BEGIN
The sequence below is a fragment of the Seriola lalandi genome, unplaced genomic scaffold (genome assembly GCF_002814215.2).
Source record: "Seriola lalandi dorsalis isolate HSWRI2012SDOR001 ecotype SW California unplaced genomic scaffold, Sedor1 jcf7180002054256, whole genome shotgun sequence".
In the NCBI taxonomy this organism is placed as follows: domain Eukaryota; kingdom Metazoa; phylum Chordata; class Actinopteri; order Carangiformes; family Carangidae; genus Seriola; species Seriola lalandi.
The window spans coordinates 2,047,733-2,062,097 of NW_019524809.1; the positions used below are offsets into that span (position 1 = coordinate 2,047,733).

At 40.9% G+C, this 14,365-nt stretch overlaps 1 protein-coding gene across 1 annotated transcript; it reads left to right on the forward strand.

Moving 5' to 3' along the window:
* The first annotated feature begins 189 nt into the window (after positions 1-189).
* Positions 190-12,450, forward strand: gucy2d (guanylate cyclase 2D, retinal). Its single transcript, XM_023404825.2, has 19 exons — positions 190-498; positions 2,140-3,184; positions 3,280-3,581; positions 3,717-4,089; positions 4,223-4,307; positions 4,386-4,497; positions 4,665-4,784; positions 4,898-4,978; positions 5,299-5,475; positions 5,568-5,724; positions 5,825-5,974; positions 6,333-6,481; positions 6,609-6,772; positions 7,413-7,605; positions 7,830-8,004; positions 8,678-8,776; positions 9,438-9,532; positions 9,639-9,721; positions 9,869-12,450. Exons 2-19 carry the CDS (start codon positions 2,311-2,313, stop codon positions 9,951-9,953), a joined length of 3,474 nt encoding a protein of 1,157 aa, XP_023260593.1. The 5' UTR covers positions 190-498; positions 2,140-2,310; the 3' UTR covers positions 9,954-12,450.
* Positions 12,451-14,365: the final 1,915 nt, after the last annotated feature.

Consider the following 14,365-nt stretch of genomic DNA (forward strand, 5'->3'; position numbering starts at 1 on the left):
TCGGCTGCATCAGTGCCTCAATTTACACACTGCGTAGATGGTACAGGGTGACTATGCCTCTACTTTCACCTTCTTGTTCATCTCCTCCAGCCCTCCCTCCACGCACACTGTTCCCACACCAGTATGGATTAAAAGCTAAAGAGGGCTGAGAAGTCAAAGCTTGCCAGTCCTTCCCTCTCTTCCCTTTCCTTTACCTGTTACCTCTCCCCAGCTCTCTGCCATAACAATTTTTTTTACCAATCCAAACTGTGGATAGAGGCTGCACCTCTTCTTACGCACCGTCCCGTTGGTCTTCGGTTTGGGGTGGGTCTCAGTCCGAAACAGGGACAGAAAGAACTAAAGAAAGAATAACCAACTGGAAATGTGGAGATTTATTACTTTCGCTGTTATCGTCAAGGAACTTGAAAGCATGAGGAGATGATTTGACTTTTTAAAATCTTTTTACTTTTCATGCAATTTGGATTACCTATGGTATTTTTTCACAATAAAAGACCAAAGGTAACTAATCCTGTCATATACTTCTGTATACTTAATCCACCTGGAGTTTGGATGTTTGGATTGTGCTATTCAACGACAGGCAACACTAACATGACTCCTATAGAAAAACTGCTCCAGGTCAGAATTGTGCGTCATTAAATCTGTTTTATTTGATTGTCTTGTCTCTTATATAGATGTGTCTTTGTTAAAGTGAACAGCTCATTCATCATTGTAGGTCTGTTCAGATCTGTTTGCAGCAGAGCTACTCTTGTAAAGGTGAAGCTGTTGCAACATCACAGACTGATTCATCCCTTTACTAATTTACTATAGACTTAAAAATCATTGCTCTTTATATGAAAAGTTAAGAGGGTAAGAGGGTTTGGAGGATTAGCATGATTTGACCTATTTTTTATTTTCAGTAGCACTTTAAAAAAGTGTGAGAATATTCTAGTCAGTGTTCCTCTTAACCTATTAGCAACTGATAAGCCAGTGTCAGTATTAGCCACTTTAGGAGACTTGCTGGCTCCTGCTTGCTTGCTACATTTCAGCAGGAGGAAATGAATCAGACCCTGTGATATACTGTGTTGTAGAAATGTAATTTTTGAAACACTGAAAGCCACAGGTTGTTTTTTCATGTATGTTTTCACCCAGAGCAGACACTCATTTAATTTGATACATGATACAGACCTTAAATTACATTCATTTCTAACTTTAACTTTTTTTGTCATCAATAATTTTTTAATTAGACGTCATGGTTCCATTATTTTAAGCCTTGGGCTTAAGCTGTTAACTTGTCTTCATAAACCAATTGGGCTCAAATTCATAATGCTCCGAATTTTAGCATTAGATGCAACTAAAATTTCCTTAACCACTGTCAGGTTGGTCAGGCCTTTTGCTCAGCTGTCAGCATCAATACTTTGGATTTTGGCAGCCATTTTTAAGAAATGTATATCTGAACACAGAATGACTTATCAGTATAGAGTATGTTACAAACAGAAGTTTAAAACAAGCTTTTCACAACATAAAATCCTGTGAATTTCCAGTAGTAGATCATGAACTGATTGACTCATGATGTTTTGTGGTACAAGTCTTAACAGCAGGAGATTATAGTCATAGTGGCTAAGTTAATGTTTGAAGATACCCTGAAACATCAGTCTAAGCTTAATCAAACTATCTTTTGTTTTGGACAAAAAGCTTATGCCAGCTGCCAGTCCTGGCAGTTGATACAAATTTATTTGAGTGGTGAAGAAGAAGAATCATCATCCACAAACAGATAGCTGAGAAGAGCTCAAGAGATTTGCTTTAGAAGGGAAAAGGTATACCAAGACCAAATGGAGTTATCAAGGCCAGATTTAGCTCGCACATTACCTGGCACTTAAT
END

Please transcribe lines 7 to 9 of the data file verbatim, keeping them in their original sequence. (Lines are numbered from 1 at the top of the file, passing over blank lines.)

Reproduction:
* The first annotated feature begins 189 nt into the window (after positions 1-189).
* Positions 190-12,450, forward strand: gucy2d (guanylate cyclase 2D, retinal). Its single transcript, XM_023404825.2, has 19 exons — positions 190-498; positions 2,140-3,184; positions 3,280-3,581; positions 3,717-4,089; positions 4,223-4,307; positions 4,386-4,497; positions 4,665-4,784; positions 4,898-4,978; positions 5,299-5,475; positions 5,568-5,724; positions 5,825-5,974; positions 6,333-6,481; positions 6,609-6,772; positions 7,413-7,605; positions 7,830-8,004; positions 8,678-8,776; positions 9,438-9,532; positions 9,639-9,721; positions 9,869-12,450. Exons 2-19 carry the CDS (start codon positions 2,311-2,313, stop codon positions 9,951-9,953), a joined length of 3,474 nt encoding a protein of 1,157 aa, XP_023260593.1. The 5' UTR covers positions 190-498; positions 2,140-2,310; the 3' UTR covers positions 9,954-12,450.
* Positions 12,451-14,365: the final 1,915 nt, after the last annotated feature.